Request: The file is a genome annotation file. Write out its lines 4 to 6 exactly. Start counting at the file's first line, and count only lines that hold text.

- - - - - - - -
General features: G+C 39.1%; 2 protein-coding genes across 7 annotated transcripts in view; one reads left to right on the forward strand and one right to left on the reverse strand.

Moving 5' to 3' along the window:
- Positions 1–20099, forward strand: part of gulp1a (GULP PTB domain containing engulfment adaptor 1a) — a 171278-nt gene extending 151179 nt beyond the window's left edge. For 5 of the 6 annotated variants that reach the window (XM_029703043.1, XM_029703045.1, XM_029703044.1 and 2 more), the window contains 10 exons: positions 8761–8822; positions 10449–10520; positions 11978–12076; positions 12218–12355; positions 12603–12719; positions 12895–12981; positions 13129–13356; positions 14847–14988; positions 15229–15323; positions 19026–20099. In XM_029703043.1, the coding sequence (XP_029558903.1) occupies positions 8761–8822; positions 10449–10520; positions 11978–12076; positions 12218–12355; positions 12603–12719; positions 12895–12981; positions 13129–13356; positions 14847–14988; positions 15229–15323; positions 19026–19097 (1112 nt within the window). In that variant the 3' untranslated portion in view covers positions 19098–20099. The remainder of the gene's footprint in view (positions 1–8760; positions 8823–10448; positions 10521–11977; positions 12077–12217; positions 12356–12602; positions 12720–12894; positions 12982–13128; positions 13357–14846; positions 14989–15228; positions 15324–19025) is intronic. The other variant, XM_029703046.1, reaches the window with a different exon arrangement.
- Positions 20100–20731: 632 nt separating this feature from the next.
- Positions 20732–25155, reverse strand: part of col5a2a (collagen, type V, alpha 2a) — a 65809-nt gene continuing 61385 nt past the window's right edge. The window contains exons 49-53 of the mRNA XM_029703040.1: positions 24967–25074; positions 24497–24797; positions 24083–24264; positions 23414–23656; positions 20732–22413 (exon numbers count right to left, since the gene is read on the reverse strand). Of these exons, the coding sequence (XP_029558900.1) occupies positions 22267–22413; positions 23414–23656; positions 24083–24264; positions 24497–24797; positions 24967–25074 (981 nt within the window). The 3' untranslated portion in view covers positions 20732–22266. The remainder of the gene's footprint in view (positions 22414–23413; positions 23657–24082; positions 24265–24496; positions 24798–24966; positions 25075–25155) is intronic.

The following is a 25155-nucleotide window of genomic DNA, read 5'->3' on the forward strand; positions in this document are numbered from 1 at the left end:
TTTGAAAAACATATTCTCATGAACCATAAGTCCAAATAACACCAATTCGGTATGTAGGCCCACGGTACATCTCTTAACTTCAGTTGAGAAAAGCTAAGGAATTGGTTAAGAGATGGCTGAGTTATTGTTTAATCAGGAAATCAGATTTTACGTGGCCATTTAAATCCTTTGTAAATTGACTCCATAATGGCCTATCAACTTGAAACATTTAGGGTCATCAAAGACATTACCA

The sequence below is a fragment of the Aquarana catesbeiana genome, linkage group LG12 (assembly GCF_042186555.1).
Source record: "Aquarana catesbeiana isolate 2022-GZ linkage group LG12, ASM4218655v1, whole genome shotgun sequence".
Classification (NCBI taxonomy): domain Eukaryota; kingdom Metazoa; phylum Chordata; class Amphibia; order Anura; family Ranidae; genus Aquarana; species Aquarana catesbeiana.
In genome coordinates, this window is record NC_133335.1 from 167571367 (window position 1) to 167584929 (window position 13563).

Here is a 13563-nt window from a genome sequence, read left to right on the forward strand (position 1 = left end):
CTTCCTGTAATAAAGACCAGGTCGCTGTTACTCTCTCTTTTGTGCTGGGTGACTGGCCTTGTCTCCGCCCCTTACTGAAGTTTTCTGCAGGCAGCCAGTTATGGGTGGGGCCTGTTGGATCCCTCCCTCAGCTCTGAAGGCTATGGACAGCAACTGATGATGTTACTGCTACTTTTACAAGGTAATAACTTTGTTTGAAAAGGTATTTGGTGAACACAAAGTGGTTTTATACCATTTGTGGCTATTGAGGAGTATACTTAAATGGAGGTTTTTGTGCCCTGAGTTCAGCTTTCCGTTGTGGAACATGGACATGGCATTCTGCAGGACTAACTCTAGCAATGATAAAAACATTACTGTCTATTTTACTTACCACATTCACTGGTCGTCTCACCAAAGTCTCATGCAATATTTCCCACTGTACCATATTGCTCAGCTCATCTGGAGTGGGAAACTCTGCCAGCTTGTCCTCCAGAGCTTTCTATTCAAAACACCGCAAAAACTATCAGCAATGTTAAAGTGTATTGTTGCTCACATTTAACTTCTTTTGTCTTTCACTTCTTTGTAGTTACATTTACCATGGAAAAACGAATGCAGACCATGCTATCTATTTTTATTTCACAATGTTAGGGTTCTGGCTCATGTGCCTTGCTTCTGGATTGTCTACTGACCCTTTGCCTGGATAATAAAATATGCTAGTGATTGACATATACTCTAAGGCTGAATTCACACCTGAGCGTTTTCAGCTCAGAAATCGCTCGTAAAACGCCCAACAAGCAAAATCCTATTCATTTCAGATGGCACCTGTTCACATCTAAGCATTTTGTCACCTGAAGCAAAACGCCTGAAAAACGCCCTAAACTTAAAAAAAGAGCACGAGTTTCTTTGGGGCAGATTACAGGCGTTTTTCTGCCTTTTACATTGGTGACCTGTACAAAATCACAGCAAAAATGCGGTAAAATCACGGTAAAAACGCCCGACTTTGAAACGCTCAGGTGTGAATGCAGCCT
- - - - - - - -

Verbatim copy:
- Positions 20100–20731: 632 nt separating this feature from the next.
- Positions 20732–25155, reverse strand: part of col5a2a (collagen, type V, alpha 2a) — a 65809-nt gene continuing 61385 nt past the window's right edge. The window contains exons 49-53 of the mRNA XM_029703040.1: positions 24967–25074; positions 24497–24797; positions 24083–24264; positions 23414–23656; positions 20732–22413 (exon numbers count right to left, since the gene is read on the reverse strand). Of these exons, the coding sequence (XP_029558900.1) occupies positions 22267–22413; positions 23414–23656; positions 24083–24264; positions 24497–24797; positions 24967–25074 (981 nt within the window). The 3' untranslated portion in view covers positions 20732–22266. The remainder of the gene's footprint in view (positions 22414–23413; positions 23657–24082; positions 24265–24496; positions 24798–24966; positions 25075–25155) is intronic.

The following is a 25155-nucleotide window of genomic DNA, read 5'->3' on the forward strand; positions in this document are numbered from 1 at the left end: